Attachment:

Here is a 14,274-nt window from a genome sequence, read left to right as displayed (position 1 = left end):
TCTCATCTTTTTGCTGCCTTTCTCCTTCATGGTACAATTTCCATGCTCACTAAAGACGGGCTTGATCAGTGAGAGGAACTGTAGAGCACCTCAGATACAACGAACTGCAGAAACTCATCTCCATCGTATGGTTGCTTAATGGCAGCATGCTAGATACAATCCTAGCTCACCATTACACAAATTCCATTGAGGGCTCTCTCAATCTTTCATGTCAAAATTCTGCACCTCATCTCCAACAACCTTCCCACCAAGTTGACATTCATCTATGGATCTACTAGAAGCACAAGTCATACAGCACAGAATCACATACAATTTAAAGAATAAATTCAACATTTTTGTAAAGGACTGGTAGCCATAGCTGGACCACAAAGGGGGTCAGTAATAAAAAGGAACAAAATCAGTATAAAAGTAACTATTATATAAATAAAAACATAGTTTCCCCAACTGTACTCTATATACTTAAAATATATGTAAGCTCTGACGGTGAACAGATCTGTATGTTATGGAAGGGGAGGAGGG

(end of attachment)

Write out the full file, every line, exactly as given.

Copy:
Here is a 14,274-nt window from a genome sequence, read left to right as displayed (position 1 = left end):
TCTCATCTTTTTGCTGCCTTTCTCCTTCATGGTACAATTTCCATGCTCACTAAAGACGGGCTTGATCAGTGAGAGGAACTGTAGAGCACCTCAGATACAACGAACTGCAGAAACTCATCTCCATCGTATGGTTGCTTAATGGCAGCATGCTAGATACAATCCTAGCTCACCATTACACAAATTCCATTGAGGGCTCTCTCAATCTTTCATGTCAAAATTCTGCACCTCATCTCCAACAACCTTCCCACCAAGTTGACATTCATCTATGGATCTACTAGAAGCACAAGTCATACAGCACAGAATCACATACAATTTAAAGAATAAATTCAACATTTTTGTAAAGGACTGGTAGCCATAGCTGGACCACAAAGGGGGTCAGTAATAAAAAGGAACAAAATCAGTATAAAAGTAACTATTATATAAATAAAAACATAGTTTCCCCAACTGTACTCTATATACTTAAAATATATGTAAGCTCTGACGGTGAACAGATCTGTATGTTATGGAAGGGGAGGAGGG